During the course of my Museum Studies class this spring, I became fascinated with the representation of slavery in Southern museums, and especially plantation house museums, after reading Lisa Hix’s February 2014 article, “Why Aren’t Stories Like ’12 Years a Slave’ Told at Southern Plantation Museums?” on Collectors Weekly. Subsequently, I also read Terry L. Jones’s April 2014 article in the Baton Rouge Advocate, “Louisiana plantation tours skittish on local history,” and then Jennifer L. Eichstedt and Stephen Small’s Representations of Slavery: Race and Ideology in Southern Plantation Museums (2002).
I contacted several Louisiana historical museums in search of museum professionals to interview for this assignment; here, I present my interview with David W. Floyd (no relation), Director of Louisiana State University’s Rural Life Museum. This telephone conversation has been edited for clarity. Emphasis is the speaker’s.
What is your educational background?
I graduated in anthropology and archaeology from LSU in 1979. I got involved in the Rural Life Museum when I wanted to do a student internship. I received a position for four years at the museum. I became personal friends with founder of museum, who became my mentor. I had a career in Louisiana state parks for about 15 years, then I was asked to come back to the Rural Life Museum to bring the museum in a different direction, make it more publicly accessible, create an environment that would not stress out LSU financially, and give the museum financial independence to allow them to do what they want to do.
Tell me a little about the history of the Rural Life Museum.
The museum itself began in 1970, with the idea that nobody was talking about what was happening behind the big house on the antebellum plantation, mostly in Louisiana. Let me paraphrase our mission, which you can read in full on our web site.*
We are an open-air museum interpreting the life of working class Louisiana, both free and slave, through vernacular architecture and working implements. We only collect from Louisiana, items with a provenance and clear history in Louisiana. All buildings have been moved here. Part of the concept is to do preservation on the original sites, but in cases where this is impossible and buildings meet our criteria, we will move them. All buildings at the Rural Life Museum are orphans, and they would be destroyed if we hadn’t taken them.
This was an original concept. Was meant to talk about the working classes of all the folks in rural Louisiana: the slaves on the plantation, the working places on the plantation: sick houses, overseers houses, kitchens, outbuildings, small and large that supported farm or plantation.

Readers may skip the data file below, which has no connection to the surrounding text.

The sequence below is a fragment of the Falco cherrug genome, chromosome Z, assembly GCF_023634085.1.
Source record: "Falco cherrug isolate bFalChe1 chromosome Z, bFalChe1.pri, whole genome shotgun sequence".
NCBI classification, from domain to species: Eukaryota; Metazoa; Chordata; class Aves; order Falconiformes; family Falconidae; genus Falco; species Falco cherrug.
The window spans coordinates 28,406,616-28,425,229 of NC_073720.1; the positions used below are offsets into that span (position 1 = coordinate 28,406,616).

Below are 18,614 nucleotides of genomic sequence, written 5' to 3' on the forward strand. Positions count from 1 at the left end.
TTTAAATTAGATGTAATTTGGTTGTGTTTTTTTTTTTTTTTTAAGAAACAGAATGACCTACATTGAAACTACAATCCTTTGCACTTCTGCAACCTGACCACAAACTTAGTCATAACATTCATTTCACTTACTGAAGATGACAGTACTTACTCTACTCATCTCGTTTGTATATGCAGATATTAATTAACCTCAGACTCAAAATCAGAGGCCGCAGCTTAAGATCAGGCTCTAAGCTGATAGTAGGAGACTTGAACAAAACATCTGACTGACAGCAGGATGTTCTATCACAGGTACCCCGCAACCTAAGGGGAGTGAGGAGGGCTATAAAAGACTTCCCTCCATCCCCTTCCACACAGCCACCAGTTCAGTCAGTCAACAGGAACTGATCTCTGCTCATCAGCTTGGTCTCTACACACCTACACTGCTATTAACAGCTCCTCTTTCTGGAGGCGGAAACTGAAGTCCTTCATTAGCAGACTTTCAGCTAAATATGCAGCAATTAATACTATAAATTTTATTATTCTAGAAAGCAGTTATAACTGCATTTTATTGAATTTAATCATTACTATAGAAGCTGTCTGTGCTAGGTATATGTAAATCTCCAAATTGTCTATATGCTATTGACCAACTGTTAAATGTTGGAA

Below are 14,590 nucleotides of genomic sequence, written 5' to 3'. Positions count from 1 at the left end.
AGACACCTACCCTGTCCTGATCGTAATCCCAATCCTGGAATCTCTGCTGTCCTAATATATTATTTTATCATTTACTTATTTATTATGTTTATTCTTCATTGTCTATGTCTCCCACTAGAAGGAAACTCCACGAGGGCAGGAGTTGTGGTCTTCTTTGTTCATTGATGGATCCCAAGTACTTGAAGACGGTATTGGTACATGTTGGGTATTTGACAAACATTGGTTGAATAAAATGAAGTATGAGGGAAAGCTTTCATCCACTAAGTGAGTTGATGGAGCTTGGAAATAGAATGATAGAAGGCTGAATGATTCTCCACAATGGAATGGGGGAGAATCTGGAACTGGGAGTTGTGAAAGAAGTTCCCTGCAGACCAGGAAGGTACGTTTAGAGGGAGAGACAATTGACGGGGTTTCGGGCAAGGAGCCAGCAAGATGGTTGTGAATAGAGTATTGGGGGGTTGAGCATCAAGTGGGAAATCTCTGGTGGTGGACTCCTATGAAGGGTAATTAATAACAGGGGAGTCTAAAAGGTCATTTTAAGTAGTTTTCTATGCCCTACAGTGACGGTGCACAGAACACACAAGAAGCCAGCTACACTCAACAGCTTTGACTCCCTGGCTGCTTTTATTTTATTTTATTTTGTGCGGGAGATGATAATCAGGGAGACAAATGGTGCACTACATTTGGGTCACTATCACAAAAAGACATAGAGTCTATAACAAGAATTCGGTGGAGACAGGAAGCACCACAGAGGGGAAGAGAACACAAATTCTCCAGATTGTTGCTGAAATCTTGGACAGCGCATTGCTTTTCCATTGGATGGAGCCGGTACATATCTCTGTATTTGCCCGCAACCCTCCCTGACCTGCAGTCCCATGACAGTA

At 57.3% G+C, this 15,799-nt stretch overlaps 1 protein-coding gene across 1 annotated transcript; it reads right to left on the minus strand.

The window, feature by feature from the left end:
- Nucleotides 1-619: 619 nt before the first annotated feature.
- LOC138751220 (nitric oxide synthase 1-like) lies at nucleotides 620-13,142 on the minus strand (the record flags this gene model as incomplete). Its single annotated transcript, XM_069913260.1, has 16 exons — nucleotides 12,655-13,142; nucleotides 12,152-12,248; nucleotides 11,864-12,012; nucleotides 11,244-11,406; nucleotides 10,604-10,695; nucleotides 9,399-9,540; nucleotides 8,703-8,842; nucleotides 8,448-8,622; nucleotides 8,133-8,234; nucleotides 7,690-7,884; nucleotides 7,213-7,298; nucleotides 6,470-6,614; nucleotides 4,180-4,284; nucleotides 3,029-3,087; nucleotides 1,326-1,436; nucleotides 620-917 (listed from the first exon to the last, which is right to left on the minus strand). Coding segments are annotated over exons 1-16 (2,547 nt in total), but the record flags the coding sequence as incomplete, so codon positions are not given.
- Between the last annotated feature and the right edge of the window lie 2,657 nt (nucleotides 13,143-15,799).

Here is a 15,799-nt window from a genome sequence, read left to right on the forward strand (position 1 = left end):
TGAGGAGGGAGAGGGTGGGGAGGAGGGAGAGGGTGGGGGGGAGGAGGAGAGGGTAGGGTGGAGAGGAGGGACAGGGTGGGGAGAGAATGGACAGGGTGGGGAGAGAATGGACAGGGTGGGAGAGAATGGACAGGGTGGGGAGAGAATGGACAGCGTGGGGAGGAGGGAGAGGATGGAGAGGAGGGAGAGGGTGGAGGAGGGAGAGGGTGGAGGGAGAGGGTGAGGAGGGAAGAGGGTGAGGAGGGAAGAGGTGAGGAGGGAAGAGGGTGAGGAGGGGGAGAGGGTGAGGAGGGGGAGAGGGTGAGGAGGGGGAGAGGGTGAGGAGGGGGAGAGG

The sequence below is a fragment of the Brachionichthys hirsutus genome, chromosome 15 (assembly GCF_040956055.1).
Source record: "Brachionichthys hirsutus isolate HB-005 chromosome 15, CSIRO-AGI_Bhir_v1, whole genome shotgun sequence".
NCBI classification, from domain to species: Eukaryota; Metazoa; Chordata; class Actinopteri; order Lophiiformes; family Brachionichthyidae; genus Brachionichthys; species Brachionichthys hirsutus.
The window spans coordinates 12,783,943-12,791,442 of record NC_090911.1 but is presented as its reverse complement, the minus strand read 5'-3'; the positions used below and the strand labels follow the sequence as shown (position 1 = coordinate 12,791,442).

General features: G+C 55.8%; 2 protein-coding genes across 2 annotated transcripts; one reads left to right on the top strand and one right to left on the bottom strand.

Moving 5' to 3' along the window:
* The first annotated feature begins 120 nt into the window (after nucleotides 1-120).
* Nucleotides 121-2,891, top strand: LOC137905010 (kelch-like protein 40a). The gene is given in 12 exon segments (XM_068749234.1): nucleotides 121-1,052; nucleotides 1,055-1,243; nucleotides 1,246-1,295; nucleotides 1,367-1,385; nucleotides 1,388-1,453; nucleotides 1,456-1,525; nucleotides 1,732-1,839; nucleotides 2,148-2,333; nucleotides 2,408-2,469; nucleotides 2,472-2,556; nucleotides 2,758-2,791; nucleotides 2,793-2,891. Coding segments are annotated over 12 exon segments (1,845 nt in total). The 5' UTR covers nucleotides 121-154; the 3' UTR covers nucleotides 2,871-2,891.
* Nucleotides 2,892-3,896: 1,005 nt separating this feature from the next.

How does the representation of slavery fit into the work you are doing?
Normally when they talk about slaves on the plantation, they talk about post-bellum life, including those who are not of African descent who were now working on the plantation… what was the anchor to all this, to allow us to talk about it? All the buildings in our museum’s plantation section—except for the Welham Plantation, St James Parish,all except kitchen—would’ve been destroyed, for no other reason than to make room for more sugar cane fields, so they were moved to LSU by LSU and Mr. Steele Burden. They moved them as they found them on the origina lsite, and put them back in geographical position as they were originally found. You can visit our web site for a complete list and dates.
The slave quarters at the museum date from 1830 to 1850. They are all a group from the same place, and we put them back on our site as we had found them. With the exception of the trees in the background, if you closed your eyes, you’d say, yeah, that cabin was next to this cabin. We make an effort to furnish the buildings…
In 1970-71, the university, LSU, not only preserved the elements of slavery, but began to research and interpret slavery on the plantation. Museums pick a flavor of history they want to talk about. They will usually say, okay, we’re going to talk about plantation life and we’re going to do it from the point of view of the industrial revolution. When we talk about slavery here, we try to give people an understanding of what slavery was like in all of Louisiana—not just the slaves on one plantation. We know about them and can talk about them, but instead we ask, “What was a slave?” and “What can we say was universally say was true about slavery?” The answer is, really, very little. They ran each plantation individually based on their conditions, location, religious convictions, and a host of other factors.
Because we’re a university, everything is documented. We use diaries and letters and slave documents and, of course, one of the things that we picked up on a long time ago, in 1975 and 1976, was 12 Years a Slave. Dr. Sue Eakin, a professor at LSU Alexandria, studied 12 Years a Slave, and this was very important for us.This book gave us an outside view of what the slave system was all about in Louisiana. After 44 years of doing this, we’re still trying to get it right.
The reason I contacted you was because of the article in the Advocate, where you were quoted as saying, “There’s an interest in it. That’s why plantations are starting to cater to it. They were receiving pressure from African-American travelers around the country who wanted to know about the lives of the slaves.” And that article went on to note that the Rural Life Museum was one of the places doing it “better” these days.
What I was trying to say in the paper (and papers always get you wrong): this museum is well known worldwide. This museum is in Louisiana, and there were Creoles, free people of color. Louisiana has a specific history. Slavery isn’t always a racial deal; it’s an economic deal, and it became racial. From 1974, we started talking about all of the heritages of Louisiana. The core of this museum has always been the very first part of it, the slavery section, the plantation section. Basically, if you’re going to talk about plantations and plantation culture in the South, or if you’re going to talk about the 19th century and the antebellum period, then it behooves you to talk about slavery. Simply because more than half the population were slaves. If you don’t, you’re leaving out the majority of your history, the majority of the story. Because museums do what? Commemoration and education…
When were these buildings acquired and opened to the public? Are you seeing more interest in the history of slavery, including from both white and African American tourists?
It’s a generational thing, but not always. The Germans and French always want to hear about slavery. When they come to Louisiana, there are three things they have to see outside of New Orleans: they want to hear about slavery and the quarters on the plantation. Believe it or not, they want to have a piece of cotton, and they want to see what okra looks like. Europeans were always interested in it, because it was so different. Come on, even the grand homes along the River Road, and in Natchez, are not the grand chateaux of Europe, I mean… come on. [Laughter]